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United States v. Diaz-Delgado

December 10, 2008

UNITED STATES OF AMERICA, PLAINTIFF,
v.
ANTONIO DIAZ-DELGADO, DEFENDANT.



The opinion of the court was delivered by: Hayes, Judge

ORDER

The matter before the Court is Defendant's Motion to Suppress Evidence and Statements. (Doc. # 10.)

FACTS

On November 25, 2008, the Court held an evidentiary hearing. Robert Von Kaenel, a federal agent with the Drug Enforcement Administration ("DEA") testified that on July 2, 2008, he was working with an informant that had been arrested earlier that same day. Agent Von Kaenel testified that he was present when the informant placed a call to Ricardo Lopez and negotiated a methamphetamine transaction. The informant arranged to meet the Lopez in the parking lot of an Albertsons grocery store and Lopez gave the informant a description of the vehicle he would be arriving in.

Agent Von Kaenel testified that after the meeting was set up between the informant and Lopez, he and other DEA agents established surveillance at the Albertsons parking lot. Agent Von Kaenel testified that he was in his vehicle with the informant and observed a vehicle that matched the description of the vehicle that Lopez was arriving in pull into the parking lot. Agent Von Kaenel testified that the informant placed a call to Lopez from his vehicle in order to confirm whether the vehicle observed was the vehicle that Lopez was arriving in. Agent Von Kaenel testified that agents observed the passenger of the vehicle under observation on his phone after the informant placed the call. Agent Von Kaenel testified that the informant was able to look into the vehicle and identified the passenger of the vehicle as Lopez.

Agent Von Kaenel testified that the DEA requested San Diego Sheriff deputies to assist in the stop of the vehicle. San Diego Sheriff deputies approached and stopped the vehicle. Defendant Antonio Diaz-Delgado was the driver of the vehicle. The deputies discovered methamphetamine in the car.

On August 26, 2008, Defendant was placed into the custody of Immigration and Customs Enforcement ("ICE"). On that same day at 11:45 a.m., Defendant was advised of his Miranda rights by ICE Agent Jesus Robles. Defendant stated that he was a citizen of Mexico and did not possess legal documents that would allow him to reside in the United States. Defendant stated that he entered the United States sometime between February and April of 2007.

On September 24, 2008, the federal grand jury returned an indictment against Defendant charging that he is an alien, who previously had been excluded, deported, and removed from the United States to Mexico, found in the United States without permission to re-enter in violation of Title 8, United States Code, Sections 1326 (a) and (b).

I. Motion to Suppress Evidence

Defendant moves to suppress evidence on grounds that the agents did not observe facts that would support a reasonable suspicion to stop the vehicle Defendant was driving. Defendant contends that all evidence obtained from the illegal stop should be suppressed as fruit from a poisonous tree. The Government contends that there was a reasonable suspicion to conduct a Terry stop of the vehicle.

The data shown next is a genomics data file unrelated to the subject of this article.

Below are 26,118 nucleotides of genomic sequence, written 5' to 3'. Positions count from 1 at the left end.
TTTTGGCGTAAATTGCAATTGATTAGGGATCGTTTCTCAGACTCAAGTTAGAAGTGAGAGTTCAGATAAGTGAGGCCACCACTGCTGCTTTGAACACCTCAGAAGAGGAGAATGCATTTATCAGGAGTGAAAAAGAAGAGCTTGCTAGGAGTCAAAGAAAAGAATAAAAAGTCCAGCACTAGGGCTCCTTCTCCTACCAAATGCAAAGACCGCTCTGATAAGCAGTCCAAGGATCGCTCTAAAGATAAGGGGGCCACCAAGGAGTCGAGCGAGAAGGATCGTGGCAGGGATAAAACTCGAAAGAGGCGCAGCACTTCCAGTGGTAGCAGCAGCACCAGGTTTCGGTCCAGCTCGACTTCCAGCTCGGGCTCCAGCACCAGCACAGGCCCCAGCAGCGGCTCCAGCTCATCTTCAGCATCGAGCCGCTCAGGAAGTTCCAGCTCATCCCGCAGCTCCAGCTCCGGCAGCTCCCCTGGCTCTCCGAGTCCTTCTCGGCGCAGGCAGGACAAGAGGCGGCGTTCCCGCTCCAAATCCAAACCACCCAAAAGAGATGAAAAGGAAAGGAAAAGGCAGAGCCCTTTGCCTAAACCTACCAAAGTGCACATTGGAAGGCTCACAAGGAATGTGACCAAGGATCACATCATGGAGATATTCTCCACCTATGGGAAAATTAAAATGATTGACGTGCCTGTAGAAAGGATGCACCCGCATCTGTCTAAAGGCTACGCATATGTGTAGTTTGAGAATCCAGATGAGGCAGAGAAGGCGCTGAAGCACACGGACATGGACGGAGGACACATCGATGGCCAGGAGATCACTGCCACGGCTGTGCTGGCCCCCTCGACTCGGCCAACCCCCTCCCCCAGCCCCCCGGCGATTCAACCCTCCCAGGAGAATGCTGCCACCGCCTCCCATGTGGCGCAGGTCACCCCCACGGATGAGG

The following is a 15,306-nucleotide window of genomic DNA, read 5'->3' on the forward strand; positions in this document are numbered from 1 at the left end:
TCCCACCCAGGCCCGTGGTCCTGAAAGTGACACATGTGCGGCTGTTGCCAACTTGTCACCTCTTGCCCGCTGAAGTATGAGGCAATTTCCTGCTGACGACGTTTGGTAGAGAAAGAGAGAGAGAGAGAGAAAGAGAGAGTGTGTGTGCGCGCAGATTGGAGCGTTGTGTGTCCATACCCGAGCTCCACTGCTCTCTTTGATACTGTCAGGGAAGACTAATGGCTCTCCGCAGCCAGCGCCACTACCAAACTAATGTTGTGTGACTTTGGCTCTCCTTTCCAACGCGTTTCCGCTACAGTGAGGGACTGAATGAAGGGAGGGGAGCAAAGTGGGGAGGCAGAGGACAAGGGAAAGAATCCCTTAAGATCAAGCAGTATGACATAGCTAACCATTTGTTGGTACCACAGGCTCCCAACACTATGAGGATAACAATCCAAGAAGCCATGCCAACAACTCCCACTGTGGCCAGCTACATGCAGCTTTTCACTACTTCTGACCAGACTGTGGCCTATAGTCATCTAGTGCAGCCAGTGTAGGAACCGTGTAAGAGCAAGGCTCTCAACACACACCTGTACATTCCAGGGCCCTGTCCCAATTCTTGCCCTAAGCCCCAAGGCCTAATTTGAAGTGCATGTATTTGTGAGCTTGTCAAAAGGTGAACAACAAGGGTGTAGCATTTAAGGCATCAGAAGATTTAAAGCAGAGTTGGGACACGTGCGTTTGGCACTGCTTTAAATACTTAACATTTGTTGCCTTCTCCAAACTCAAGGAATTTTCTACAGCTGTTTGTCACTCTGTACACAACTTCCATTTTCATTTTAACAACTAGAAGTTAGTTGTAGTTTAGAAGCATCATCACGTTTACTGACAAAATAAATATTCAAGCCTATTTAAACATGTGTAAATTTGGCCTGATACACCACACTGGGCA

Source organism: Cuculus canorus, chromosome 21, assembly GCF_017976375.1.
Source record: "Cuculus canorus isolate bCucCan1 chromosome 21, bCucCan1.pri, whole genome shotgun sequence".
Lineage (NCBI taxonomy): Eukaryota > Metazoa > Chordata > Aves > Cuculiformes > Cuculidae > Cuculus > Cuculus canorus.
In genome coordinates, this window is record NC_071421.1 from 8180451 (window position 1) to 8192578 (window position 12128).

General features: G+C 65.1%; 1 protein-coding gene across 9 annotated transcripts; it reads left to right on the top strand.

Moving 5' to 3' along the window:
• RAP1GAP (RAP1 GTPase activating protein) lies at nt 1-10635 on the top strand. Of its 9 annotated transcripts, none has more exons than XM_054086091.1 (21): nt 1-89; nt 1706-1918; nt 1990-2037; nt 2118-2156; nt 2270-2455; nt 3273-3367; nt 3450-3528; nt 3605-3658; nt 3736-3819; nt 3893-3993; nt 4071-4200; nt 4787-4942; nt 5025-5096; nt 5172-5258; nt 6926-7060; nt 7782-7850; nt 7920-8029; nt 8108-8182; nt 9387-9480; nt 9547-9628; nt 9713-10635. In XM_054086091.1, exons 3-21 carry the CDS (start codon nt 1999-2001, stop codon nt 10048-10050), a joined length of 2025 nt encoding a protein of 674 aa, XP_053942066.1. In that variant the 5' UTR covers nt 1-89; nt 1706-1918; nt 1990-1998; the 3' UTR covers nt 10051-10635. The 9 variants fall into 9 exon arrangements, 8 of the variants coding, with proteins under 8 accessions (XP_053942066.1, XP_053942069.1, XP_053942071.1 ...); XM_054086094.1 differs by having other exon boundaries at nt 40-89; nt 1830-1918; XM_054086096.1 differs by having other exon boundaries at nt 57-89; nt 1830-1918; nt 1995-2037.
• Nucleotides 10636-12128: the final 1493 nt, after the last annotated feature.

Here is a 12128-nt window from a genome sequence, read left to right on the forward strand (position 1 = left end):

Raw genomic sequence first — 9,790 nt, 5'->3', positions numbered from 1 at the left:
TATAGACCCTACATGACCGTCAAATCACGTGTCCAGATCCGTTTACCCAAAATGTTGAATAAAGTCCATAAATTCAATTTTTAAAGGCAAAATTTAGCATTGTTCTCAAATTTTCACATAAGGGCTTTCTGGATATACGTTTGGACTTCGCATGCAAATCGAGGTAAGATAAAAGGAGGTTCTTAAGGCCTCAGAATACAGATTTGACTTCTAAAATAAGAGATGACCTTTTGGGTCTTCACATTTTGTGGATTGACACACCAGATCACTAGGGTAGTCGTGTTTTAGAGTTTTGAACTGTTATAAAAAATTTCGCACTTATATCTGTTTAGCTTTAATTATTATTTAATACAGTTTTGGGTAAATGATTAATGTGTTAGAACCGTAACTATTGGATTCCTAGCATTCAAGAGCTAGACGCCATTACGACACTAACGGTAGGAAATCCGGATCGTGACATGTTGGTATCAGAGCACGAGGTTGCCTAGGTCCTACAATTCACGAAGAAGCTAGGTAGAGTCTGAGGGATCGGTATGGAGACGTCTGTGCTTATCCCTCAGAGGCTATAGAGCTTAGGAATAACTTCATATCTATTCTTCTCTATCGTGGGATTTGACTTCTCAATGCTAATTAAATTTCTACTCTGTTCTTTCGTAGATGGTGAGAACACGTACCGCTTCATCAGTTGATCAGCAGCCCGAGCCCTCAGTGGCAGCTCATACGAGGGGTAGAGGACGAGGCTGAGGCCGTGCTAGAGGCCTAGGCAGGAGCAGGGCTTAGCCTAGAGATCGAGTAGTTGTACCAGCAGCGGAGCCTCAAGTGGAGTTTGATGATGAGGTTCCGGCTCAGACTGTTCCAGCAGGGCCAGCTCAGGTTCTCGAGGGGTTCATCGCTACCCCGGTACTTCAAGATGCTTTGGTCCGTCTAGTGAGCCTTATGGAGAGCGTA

The Fourth Amendment prohibits "unreasonable searches and seizures" by the Government, and its protections extend to brief investigatory stops of persons or vehicles that fall short of traditional arrest. Terry v. Ohio, 392 U.S. 1, 9 (1968). The Fourth Amendment is satisfied if the officer's action is supported by reasonable suspicion to believe that criminal activity may be afoot. United States v. Arvizu, 534 U.S. 266, 273 (2002); see also United States v. Cortez, 449 U.S. 411, 417 (1981) ("An investigatory stop must be justified by some objective manifestation that the person stopped is, or is about to be, engaged in criminal activity."). When making the determination whether the officer's action is supported by a reasonable suspicion, the Court should examine the "totality of the circumstances" and determine whether the officer had a "particularized and objective basis" for suspecting legal wrongdoing. Cortez, 449 U.S. at 417-418.

Agent Von Kaenel testified that the informant placed a call to Lopez in his presence and negotiated the methamphetamine transaction, that the informant and Lopez agreed to meet at a certain Albertsons grocery store, and that Lopez provided a description of the vehicle he would be arriving in to the informant. Agent Von Kaenel testified that he and other agents established surveillance at the Albertsons parking lot and that he observed a vehicle pull into the Albertsons parking lot that matched the description of the vehicle Lopez told the informant he would be arriving in. Agent Von Kaenel testified that the informant placed a call to Lopez from his vehicle in order to confirm that the vehicle observed in the Albertsons parking lot was the vehicle that Lopez was arriving in, and that agents observed the passenger in the vehicle under observation on his phone after the informant placed the call to Lopez.

Based upon the totality of circumstances, the Court finds that the information known to the agent provided the agents with a particularized and objective basis to believe the Defendant and Lopez were about to be engaged in criminal activity, that is, a methamphetamine transaction. The Court concludes that the stop did not violate the Defendant's fourth amendment rights and the motion to suppress evidence is denied.

Even if the Defendant is successful in his motion to suppress evidence, the Defendant's identity is not itself suppressible. Once the Government is aware of the Defendant's identity, the Government may rely on his identity, and his criminal and immigration records, in bringing charges against him under Title 8, United States Code, ...


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